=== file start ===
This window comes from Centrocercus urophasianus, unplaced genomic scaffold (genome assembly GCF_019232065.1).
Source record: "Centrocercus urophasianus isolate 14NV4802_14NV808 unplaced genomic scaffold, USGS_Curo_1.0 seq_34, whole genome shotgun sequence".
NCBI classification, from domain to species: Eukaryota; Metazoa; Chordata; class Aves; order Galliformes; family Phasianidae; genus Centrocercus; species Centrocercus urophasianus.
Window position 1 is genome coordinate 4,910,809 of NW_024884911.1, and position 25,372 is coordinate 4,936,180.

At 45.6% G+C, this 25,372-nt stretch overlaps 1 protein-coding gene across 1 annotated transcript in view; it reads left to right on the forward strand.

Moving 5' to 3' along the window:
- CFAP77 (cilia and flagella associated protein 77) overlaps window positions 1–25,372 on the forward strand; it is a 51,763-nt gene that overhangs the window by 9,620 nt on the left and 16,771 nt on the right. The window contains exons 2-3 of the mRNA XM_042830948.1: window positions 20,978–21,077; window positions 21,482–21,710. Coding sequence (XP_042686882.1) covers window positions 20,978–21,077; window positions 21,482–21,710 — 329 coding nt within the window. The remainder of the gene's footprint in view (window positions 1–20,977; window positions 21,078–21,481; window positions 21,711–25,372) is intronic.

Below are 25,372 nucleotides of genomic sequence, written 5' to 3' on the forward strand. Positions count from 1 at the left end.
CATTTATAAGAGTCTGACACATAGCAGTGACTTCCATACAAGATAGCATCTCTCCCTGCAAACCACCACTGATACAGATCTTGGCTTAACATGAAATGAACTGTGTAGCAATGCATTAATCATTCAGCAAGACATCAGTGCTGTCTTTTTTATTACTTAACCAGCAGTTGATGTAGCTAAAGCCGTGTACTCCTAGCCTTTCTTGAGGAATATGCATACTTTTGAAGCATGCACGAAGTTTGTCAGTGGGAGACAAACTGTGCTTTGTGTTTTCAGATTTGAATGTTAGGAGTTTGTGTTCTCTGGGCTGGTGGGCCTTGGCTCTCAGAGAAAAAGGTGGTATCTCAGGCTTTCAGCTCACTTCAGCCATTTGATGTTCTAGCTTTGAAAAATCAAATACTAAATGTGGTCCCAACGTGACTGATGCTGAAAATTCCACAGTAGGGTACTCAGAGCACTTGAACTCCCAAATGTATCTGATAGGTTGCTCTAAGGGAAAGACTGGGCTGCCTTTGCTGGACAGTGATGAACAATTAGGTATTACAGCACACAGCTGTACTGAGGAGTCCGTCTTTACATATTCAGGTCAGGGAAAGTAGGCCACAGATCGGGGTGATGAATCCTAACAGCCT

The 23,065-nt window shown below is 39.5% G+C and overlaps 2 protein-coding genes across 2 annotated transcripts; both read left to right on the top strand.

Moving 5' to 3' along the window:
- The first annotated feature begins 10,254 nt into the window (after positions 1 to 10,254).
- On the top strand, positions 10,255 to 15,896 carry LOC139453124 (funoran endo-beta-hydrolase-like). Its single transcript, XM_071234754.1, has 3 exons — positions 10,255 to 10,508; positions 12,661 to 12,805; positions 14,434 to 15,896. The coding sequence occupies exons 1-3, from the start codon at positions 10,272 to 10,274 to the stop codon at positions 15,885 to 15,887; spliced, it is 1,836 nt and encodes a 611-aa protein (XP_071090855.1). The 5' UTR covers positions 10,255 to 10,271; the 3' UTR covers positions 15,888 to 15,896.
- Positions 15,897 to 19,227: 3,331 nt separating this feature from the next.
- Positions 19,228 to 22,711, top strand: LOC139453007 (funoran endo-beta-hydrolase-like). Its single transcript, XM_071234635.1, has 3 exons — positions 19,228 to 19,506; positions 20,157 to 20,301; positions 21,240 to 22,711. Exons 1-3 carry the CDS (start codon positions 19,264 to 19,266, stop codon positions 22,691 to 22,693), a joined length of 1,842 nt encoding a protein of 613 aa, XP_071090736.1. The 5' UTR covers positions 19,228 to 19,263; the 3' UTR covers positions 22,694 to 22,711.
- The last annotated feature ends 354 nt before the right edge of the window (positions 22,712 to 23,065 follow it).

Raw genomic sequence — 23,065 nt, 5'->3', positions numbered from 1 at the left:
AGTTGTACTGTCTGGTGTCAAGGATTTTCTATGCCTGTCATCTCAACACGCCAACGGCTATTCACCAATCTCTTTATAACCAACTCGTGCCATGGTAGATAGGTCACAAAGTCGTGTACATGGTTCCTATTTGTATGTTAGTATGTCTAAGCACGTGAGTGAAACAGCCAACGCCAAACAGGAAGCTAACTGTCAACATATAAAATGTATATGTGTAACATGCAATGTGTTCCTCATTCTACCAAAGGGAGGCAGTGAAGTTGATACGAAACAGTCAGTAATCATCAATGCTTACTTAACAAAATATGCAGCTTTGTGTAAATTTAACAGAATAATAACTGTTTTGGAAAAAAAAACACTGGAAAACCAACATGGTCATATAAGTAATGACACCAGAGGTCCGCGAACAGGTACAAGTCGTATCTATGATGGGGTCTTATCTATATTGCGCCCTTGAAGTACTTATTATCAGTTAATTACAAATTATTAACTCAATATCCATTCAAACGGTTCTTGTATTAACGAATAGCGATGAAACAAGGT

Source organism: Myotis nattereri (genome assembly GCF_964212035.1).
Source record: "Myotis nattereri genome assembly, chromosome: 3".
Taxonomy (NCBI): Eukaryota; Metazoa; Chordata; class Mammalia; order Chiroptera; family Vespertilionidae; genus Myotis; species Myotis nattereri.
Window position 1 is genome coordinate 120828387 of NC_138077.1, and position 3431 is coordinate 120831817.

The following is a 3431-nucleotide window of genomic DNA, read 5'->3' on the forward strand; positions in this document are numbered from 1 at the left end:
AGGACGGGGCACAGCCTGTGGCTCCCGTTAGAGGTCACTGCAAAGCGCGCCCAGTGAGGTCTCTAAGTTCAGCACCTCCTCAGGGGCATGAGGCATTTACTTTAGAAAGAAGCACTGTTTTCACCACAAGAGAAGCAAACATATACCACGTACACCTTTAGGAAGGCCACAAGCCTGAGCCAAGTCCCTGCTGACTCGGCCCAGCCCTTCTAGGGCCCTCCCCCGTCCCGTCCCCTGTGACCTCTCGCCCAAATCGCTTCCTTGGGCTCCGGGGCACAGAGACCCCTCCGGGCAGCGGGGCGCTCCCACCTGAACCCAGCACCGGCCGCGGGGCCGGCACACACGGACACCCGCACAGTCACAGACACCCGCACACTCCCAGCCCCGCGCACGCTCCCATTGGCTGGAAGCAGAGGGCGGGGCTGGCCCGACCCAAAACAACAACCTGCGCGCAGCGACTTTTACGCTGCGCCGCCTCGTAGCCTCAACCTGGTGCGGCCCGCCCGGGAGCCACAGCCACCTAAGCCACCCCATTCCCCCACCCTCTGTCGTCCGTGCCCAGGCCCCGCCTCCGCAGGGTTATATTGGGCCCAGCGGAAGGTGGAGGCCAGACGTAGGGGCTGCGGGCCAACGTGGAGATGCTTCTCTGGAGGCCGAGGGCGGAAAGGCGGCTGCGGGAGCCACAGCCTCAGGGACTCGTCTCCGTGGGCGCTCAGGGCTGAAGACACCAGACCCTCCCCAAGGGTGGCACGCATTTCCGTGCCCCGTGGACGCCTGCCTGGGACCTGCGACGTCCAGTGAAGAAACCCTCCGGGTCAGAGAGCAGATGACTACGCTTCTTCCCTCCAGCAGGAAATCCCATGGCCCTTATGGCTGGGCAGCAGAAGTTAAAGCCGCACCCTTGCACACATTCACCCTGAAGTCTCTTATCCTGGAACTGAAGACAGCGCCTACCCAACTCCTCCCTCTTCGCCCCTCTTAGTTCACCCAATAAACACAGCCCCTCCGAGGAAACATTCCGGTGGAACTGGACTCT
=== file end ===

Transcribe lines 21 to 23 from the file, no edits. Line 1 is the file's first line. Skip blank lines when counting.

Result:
Taxonomy (NCBI): Eukaryota; Metazoa; Chordata; class Mammalia; order Chiroptera; family Vespertilionidae; genus Myotis; species Myotis nattereri.
Window position 1 is genome coordinate 120828387 of NC_138077.1, and position 3431 is coordinate 120831817.

The following is a 3431-nucleotide window of genomic DNA, read 5'->3' on the forward strand; positions in this document are numbered from 1 at the left end: